is a masterpiece itself. the book is found in the teen fiction section of bookstores, but don’t let that stop you from reading it. it’s a free verse tale set in Medieval Spain during the Inquisition.
the book tells of Ramon, a young scribe, his family and a boy who is given to them as a slave. this is a compelling story based on a wretched time in history when Spain wanted only “pure Catholics” and insisted that Jewish people convert, inform on one another and eventually end up tortured. Muslims were also treated roughly by the Catholic Church.
i was reading the Apprentice’s Masterpiece while having lunch at my favourite restaurant, the Black Tomato, in the Market and dwelling on it for so long i had to have two glasses of rosé along with my lunch, a coffee and a slice of chocolate pecan pie. good writing gives me an appetite.
it was so compelling that i couldn’t put the book down. i want to read this book to my husband out loud and to anyone else who wants to sit down and hear a good story. Melanie’s skill as a story teller shines in this book. i thought i might find the verse annoying, because i’m not normally inclined to young people’s stories told in verse, even free verse, but it wasn’t at all. there is strong word play and good poetic technique in the Apprentice’s Masterpiece. most rhyme is internal and done with a light touch.
i do hope that teens actually read the book. i remember being a teen and being completely uninterested in history; however, this book makes it come alive and is so relevant to current events and the young characters are drawn very realistically, suffering through the kind of life angst that teens today still suffer from: love, fitting in, poverty, violence, and bullying.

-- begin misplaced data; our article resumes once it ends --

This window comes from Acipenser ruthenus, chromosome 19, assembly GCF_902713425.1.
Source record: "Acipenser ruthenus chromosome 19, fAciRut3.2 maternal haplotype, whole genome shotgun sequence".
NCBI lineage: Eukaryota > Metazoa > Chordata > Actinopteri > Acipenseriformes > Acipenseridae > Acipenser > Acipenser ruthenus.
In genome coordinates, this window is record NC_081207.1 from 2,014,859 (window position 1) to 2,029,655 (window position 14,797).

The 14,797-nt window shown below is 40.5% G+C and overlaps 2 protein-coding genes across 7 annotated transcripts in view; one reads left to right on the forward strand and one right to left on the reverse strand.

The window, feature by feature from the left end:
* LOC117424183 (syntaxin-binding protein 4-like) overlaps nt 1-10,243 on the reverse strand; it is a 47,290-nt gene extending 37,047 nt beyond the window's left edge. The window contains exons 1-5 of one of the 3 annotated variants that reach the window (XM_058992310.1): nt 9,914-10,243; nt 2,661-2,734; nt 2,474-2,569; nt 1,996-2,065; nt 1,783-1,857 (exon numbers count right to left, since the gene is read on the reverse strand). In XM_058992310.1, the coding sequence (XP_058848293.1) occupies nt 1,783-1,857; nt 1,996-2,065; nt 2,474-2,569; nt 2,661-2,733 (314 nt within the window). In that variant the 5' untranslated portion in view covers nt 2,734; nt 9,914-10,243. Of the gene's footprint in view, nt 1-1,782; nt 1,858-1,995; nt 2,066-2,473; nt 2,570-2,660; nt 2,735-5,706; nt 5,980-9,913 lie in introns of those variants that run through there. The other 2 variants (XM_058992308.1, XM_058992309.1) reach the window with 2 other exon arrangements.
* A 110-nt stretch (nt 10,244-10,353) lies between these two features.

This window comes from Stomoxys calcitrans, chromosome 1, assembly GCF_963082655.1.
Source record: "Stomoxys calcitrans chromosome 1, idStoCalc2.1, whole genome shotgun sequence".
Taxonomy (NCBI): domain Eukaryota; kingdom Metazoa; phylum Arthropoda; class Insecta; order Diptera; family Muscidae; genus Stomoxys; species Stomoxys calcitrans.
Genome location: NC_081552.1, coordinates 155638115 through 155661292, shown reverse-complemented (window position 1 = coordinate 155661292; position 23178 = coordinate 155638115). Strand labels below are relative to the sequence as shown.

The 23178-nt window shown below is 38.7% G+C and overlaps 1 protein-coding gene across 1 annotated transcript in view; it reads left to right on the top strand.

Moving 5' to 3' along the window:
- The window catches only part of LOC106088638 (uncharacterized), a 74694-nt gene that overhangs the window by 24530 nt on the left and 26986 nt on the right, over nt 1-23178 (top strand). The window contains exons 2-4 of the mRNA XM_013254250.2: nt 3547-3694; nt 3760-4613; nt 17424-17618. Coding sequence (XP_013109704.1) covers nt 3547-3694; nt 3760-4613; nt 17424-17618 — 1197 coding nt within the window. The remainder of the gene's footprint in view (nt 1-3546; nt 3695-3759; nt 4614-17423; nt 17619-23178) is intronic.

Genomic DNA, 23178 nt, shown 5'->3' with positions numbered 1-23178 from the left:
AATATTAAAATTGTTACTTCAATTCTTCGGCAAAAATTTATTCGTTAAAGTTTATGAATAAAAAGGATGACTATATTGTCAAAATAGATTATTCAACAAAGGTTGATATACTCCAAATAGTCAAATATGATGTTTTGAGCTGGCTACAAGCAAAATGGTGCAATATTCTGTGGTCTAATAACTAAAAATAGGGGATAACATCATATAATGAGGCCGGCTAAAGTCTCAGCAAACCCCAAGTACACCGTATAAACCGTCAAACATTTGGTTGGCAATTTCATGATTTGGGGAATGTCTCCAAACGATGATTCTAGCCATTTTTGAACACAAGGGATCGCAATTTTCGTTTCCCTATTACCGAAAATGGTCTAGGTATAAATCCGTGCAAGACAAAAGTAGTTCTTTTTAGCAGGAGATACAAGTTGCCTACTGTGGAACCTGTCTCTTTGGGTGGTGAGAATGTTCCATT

Melanie dedicates this book to victims of intolerance and those who have taken risks by asking questions. i can’t think of a better audience for this book than young people, who need to be asking questions right now about the wars we are involved in and incidences of intolerance in their own lives. We all should be asking these questions. Melanie’s book is an excellent reminder of what can happen.
what i also loved about this book was its love of books. there’s a lot of mention of books, and the work that went into producing them by scribes, the love for and power of language through such things as a slave’s emancipation powers, the poetry of Hafiz, letters from a mother to her son.
in the acknowledgements section, Melanie mentions that she spent a great deal of time in the Ottawa Public Library doing research for the book. her love of research and attention to detail is clearly communicated in this work. remember to stop by the library today and pick up a book or two. the Apprentice’s Masterpiece is in two libraries: the Main branch and Nepean Centrepointe, checked out in the former and being held in the latter, but do request it or better yet, pick up a copy :)
for those of you who may or may not know, Melanie Little lived in Ottawa for a number of years and contributed wonderfully to the literary scene here, participating in early variations of the Max Middle Sound Project along with her husband, brilliant poet, Peter Norman, offering writing workshops and reading as a feature and open mic. Then she moved to Calgary where she was the Markin-Flanagan writer-in-residence at the University of Alberta in 2005-06.
She’s since become the editor of a new publishing company, Freehand Books, which is owned by Broadview Press. Melanie will be back in Ottawa as part of a special Ottawa International Writers Festival Event on September 18 featuring writers published by Freehand. Here's in an interview with her conducted by rob mclennan.
i am a big fan of Melanie’s writing. her book of short stories, Confidence, was so good I gave it away to a friend right away to read something i’ve only done so quickly since with William Neil Scott’s Wonderfull and Joel Thomas Hynes Right Away Monday.
I recommend you pick up The Apprentice’s Masterpiece. It’s gorgeous, well-told and timely. Trust me, you'll devour it.